[OKFN-NL] understanding user difficulties with Description Logics
paul.w.warren at btinternet.com
Tue Mar 31 15:17:36 UTC 2015
Description Logics, such as the varieties of the Web Ontology Language
(OWL), are now the main languages used in the creation of ontologies. Yet
they are recognised as posing difficulties for users. I am writing for your
help with a study which seeks to identify those difficulties and to propose
ways of reducing them. I have recently undertaken face-to-face experiments
with a number of people and am extending the study for wider participation.
There are four separate sections to the study, dealing with different
aspects of Description Logics. Each section has been created as a separate
'quiz' consisting of eight questions. Each question consists of a set of
axioms and a proposed inference. Participants are required to indicate
whether the inference is valid or non-valid. The questions use a simplified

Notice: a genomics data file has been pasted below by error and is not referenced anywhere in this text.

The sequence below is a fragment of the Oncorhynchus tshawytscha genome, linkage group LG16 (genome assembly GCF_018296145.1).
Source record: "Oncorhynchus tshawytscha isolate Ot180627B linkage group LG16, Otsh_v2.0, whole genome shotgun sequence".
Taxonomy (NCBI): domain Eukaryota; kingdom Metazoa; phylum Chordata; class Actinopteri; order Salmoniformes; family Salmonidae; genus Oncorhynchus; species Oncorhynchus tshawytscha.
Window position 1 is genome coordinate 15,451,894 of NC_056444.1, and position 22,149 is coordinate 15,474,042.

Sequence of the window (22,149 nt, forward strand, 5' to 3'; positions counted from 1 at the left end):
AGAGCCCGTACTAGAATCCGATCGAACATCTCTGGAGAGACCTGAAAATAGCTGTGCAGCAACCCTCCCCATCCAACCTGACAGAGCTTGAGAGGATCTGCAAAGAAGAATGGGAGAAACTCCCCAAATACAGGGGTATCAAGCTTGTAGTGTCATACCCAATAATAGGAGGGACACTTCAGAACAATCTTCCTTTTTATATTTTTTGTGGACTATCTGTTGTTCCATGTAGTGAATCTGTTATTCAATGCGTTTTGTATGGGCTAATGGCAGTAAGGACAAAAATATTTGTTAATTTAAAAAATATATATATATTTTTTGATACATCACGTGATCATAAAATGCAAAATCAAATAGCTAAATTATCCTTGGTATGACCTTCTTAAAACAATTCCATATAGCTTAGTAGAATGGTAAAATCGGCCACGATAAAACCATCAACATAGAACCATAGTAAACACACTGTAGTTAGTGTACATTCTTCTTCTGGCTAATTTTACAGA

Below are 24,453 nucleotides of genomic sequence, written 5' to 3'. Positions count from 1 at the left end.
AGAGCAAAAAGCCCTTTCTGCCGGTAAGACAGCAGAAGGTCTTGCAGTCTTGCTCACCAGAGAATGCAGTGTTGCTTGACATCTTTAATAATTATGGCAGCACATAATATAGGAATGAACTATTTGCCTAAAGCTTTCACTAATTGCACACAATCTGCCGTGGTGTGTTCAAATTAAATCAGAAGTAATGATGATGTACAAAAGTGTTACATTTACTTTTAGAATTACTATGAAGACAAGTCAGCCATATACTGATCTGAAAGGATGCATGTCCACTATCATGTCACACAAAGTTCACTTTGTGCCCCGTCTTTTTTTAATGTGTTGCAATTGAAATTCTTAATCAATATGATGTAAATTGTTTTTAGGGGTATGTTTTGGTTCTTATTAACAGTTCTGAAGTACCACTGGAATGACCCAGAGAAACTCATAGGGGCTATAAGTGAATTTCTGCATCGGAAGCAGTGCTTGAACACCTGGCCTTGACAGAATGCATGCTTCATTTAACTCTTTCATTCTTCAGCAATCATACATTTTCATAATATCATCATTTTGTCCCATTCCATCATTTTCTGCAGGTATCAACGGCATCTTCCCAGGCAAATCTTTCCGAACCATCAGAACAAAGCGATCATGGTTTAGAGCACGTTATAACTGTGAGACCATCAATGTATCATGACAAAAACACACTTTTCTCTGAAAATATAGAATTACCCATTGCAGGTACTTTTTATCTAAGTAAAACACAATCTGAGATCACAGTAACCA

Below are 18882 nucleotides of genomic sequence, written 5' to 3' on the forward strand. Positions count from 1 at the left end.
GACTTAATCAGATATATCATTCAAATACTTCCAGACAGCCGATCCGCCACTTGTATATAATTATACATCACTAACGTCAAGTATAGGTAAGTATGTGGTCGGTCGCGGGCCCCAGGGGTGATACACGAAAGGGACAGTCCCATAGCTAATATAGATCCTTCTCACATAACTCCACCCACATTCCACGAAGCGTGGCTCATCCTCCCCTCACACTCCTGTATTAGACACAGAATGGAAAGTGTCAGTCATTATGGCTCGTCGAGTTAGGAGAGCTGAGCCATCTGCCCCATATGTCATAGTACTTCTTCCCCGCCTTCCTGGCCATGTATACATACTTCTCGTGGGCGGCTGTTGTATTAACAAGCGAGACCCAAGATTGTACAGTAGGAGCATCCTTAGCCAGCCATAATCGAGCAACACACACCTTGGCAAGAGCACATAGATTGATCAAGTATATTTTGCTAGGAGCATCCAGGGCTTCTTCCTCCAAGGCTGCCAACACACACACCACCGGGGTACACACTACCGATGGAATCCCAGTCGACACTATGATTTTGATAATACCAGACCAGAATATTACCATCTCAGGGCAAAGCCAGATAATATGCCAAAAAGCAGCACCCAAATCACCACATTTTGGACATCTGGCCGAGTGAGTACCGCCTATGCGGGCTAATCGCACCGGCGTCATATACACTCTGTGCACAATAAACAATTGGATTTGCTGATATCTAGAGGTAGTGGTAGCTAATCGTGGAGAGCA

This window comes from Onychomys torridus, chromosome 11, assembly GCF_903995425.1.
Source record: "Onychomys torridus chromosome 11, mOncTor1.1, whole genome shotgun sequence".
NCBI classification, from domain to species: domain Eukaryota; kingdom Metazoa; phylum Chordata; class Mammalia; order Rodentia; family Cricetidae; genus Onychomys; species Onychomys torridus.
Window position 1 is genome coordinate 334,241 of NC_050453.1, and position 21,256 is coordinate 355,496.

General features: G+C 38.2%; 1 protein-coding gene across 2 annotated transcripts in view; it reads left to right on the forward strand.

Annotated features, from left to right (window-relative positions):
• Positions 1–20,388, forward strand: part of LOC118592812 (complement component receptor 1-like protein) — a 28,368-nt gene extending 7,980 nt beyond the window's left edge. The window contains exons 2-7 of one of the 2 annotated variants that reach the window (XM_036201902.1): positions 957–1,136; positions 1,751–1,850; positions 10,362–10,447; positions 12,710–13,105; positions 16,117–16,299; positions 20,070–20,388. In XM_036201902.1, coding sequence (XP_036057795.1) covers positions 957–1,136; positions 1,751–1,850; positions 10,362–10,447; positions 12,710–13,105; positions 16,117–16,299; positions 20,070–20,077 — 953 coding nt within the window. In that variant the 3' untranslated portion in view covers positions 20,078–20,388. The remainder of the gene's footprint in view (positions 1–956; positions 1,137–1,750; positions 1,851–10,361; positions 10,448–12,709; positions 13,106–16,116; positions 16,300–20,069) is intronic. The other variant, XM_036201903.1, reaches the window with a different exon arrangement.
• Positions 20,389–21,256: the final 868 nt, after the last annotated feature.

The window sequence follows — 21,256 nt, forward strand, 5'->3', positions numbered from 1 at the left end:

form of Manchester OWL Syntax. All you need to know about the OWL
constructs and the syntax used is contained in a brief handout, available
> (there is also a link in each of the quizzes). Please have this handout
available as you answer the questions.
Here are the links to the four quizzes, covering four different themes:
. multiple quantification, i.e. the use of two quantifiers
. propositional logic, specifically
<http://www.surveygizmo.com/s3/2044995/OWL-quiz-not-and-or> not, and and or
. object properties
. negation and quantification
Your help with this study would be greatly appreciated. Each quiz should
take between 10 and 15 minutes. Obviously, it would be great if you could
do all four. However, if you can only do one or two, that would also be a
great help. You can, of course, do the four quizzes over a period of time.
The deadline for the study is Friday April 24th. Everyone who has taken
part so far has found the experience interesting. All responses will be
treated confidentially and only aggregated results will be published. The
intention is to compare the difficulty of the various questions, and hence
the difficulty of the underlying constructs.
Knowledge Media Institute, Open University, U.K.
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